BOSTON – Would you keep secrets about money from your partner? A new Bankrate study says about 42% of people are already doing just that.
It’s called “financial infidelity” an expert said there are ways you can overcome this challenge.
Of the adults that participated in the survey:
- 30% said they spend more than their spouse or partner would approve of
- 23% admitted to having secret debt
- 19% said the have a secret savings account
- 17% have a secret checking account
- 18% revealed they have a secret credit card
“First of all, I should mention, we’re talking about people who are married, or living with a romantic partner. So it’s not just, you know, you’ve been on a couple of dates. So why are young adults not doing that? I think some of it is that people tend to get married later,” Ted Rossman, Senior Industry Analyst with Bankrate said. “I think that does lead us to become a little more entrenched in our own ways, more likely to have two-income couples which can have advantages, but not if you’re saying, ‘Well, it’s my money. I can do whatever I want,’ You know? I think if you’re married or living with somebody. Your finances are intertwined to some extent. Some young adults also remember what happened when Mom and Dad got divorced, and they keep this separate freedom fund in case the relationship fails.”
And if you’re wondering which generation is most likely to not share financial information with their spouse, Rossman said it’s Gen Z followed by Millennials.
“I think there’s an interesting contradiction in there,” Rossman said. “Because Gen Zers are more likely to share many aspects of their lives. I mean, on social media they tell us just about everything! Young adults are [also] actually more likely to share their salary information with coworkers and friends – which I think is very interesting.”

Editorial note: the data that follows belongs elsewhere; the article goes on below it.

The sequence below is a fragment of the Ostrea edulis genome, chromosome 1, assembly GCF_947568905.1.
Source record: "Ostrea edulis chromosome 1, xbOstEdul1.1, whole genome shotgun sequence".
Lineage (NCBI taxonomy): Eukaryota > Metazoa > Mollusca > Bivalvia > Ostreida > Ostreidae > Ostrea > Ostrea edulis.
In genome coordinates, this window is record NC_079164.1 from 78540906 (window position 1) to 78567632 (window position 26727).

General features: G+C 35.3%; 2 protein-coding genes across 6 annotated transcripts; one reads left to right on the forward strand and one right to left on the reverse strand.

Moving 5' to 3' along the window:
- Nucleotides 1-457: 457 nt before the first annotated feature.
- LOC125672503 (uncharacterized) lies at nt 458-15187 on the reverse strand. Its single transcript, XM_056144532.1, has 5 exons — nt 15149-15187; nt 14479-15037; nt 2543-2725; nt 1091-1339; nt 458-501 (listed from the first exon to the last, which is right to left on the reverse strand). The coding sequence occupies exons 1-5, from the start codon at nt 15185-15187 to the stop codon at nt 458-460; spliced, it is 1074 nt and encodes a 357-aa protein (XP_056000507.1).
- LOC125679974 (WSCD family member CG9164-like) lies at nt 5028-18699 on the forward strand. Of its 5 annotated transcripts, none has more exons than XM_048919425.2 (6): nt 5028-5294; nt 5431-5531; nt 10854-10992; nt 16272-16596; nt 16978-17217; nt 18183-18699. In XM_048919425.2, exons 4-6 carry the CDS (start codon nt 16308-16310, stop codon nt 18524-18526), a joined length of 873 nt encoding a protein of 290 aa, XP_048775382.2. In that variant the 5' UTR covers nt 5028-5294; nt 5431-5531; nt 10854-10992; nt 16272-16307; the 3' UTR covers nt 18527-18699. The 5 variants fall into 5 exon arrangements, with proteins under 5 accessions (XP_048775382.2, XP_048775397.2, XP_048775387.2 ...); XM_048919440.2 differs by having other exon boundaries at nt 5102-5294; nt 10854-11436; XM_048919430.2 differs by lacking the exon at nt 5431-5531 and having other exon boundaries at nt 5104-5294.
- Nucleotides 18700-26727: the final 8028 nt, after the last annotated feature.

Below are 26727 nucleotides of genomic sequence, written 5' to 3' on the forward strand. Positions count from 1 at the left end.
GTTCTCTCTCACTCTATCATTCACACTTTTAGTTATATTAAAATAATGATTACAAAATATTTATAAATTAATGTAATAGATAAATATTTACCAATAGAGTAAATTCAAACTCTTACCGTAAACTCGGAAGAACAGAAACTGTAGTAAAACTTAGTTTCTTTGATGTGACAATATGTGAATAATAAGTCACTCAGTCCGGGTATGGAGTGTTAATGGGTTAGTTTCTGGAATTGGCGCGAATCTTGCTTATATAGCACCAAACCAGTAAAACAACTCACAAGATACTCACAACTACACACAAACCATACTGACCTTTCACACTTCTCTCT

This survey doesn’t just dig into the act, but the why behind it as well. For those who admitted to financial infidelity, here are their reasons for not being honest with their partners about money:
- 37% said privacy and/or control over their finances was their motivation
- 33% said the topic never came up and/or they never felt the need to share
- 28% said the were too embarrassed to share it with their partners
- 17% said they wanted to be prepared in the the event the relationship ends poorly
- 14% said they don’t trust their partner with money
- 11% said because they use the money for an addiction (i.e. gambling, alcohol, drugs. etc.)
“I think we need to break some of those walls down. Let’s face it, even if you agree to keep some of your money separate, if you’re living with someone—your finances are intertwined in many ways. I don’t think completely separate works and I don’t think the secrets are helpful,” Rossman said.
Conversations about finance are never easy thing to get started. Rossman suggests starting with an informal chat.
- Have a “money date” – a check-in every month or so.
- Set a timer, so these meetings don’t become long and overwhelming.
- Discuss two main things: What’s due and what you want to achieve.
“It’s better to come clean early. Most people are actually very forgiving when they find out about it. But I think the longer it goes on, the bigger an issue it is,” Rossman said.